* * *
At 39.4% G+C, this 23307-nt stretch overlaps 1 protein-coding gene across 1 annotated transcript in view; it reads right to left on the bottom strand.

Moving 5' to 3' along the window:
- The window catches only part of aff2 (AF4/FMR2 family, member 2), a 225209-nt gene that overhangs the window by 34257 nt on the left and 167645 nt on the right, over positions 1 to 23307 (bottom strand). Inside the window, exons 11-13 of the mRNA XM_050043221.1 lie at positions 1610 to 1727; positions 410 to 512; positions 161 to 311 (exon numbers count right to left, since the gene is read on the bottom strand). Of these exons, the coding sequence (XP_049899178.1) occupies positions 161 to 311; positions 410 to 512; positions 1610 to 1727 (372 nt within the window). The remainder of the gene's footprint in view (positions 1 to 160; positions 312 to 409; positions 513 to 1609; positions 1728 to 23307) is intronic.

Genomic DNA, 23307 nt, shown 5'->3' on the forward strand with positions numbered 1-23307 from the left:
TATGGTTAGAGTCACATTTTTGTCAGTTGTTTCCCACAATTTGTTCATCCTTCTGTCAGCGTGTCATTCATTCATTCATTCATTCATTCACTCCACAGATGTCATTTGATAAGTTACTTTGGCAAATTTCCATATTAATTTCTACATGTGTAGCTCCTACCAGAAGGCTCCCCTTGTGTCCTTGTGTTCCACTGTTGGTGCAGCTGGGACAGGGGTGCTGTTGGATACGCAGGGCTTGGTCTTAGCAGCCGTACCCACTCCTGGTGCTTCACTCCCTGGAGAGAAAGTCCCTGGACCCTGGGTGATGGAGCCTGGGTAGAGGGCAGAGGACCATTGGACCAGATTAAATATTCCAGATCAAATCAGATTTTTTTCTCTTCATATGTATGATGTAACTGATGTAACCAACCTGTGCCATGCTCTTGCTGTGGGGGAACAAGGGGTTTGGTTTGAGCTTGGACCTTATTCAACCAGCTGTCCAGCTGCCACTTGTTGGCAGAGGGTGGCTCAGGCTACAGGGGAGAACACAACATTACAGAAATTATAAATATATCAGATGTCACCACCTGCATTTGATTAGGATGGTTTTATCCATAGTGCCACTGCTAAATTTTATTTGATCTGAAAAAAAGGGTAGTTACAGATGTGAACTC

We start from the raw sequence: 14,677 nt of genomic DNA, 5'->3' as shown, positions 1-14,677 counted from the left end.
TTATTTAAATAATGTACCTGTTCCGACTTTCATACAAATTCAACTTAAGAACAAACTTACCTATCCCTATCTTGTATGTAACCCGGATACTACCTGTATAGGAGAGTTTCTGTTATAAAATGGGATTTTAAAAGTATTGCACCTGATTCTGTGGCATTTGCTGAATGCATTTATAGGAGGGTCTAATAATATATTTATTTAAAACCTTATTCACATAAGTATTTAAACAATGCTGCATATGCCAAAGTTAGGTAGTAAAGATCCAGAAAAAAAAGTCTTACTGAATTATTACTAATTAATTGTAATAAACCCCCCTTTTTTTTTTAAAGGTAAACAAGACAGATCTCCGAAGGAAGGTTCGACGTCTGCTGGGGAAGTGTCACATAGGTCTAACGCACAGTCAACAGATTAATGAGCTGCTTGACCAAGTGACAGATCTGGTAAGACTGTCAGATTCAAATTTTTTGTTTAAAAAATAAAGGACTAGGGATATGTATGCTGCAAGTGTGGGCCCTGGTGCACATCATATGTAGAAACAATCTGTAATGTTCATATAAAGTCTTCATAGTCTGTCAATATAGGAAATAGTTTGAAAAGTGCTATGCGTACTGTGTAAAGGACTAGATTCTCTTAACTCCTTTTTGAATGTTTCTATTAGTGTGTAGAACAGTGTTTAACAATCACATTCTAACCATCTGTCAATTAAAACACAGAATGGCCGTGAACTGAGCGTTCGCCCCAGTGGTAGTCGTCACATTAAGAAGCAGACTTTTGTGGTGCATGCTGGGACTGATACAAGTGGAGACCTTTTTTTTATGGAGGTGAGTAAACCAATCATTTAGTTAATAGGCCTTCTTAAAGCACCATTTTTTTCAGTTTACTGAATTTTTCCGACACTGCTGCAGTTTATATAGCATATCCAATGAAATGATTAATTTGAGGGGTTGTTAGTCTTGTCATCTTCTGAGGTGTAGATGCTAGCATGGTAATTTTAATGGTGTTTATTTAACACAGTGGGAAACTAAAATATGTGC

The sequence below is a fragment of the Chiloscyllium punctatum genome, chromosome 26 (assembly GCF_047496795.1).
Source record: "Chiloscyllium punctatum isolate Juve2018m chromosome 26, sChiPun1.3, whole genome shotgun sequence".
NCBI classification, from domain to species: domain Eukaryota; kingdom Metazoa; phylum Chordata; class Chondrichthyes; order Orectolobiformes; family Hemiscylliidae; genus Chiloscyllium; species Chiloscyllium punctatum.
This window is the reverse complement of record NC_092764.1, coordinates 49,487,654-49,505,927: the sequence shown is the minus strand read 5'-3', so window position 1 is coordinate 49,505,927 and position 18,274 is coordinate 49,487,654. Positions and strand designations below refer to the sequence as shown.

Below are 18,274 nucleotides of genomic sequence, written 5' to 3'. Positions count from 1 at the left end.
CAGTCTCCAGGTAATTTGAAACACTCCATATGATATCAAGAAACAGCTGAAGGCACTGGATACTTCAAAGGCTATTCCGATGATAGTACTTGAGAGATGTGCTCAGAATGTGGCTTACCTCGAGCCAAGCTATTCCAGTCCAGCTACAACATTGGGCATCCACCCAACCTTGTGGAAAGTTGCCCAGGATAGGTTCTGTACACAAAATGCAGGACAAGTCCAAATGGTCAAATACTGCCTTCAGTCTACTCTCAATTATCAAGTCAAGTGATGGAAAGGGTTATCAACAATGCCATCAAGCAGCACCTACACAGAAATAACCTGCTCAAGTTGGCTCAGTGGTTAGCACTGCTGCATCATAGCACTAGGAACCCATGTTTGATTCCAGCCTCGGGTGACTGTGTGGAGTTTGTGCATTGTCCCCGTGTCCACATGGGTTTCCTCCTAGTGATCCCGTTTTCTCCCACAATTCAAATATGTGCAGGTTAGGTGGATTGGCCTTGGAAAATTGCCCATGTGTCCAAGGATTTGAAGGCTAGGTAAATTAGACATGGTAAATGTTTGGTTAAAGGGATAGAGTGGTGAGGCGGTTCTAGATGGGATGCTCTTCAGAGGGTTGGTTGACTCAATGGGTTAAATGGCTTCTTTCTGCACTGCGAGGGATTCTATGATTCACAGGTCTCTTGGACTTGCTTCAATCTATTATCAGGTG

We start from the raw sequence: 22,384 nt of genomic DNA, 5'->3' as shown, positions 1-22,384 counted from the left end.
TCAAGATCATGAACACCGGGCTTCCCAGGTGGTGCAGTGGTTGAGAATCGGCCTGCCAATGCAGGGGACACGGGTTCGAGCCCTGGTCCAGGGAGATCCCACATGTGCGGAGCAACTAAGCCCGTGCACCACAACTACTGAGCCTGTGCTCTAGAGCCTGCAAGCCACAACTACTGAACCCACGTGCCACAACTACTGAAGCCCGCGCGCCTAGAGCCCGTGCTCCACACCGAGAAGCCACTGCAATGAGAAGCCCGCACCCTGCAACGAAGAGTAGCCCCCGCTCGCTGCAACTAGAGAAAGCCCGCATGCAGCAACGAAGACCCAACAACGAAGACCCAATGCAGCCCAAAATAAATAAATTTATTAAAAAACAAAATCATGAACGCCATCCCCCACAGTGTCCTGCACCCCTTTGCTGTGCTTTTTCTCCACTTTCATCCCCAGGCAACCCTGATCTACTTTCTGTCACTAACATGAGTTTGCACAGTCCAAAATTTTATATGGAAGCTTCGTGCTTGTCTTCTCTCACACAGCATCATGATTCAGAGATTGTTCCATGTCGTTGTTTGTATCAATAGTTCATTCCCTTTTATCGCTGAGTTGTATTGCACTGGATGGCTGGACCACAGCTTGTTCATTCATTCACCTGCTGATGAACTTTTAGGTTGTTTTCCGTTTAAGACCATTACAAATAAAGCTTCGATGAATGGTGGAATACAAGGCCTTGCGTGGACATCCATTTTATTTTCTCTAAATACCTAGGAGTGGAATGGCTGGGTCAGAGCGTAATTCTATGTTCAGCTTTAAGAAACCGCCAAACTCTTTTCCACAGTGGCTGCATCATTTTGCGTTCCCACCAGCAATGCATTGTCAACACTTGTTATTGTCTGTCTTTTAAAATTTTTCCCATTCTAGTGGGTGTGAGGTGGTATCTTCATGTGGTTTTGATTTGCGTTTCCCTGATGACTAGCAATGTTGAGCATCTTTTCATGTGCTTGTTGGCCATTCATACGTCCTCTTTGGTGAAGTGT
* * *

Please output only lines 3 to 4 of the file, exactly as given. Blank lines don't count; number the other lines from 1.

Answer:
- The window catches only part of aff2 (AF4/FMR2 family, member 2), a 225209-nt gene that overhangs the window by 34257 nt on the left and 167645 nt on the right, over positions 1 to 23307 (bottom strand). Inside the window, exons 11-13 of the mRNA XM_050043221.1 lie at positions 1610 to 1727; positions 410 to 512; positions 161 to 311 (exon numbers count right to left, since the gene is read on the bottom strand). Of these exons, the coding sequence (XP_049899178.1) occupies positions 161 to 311; positions 410 to 512; positions 1610 to 1727 (372 nt within the window). The remainder of the gene's footprint in view (positions 1 to 160; positions 312 to 409; positions 513 to 1609; positions 1728 to 23307) is intronic.

Genomic DNA, 23307 nt, shown 5'->3' on the forward strand with positions numbered 1-23307 from the left: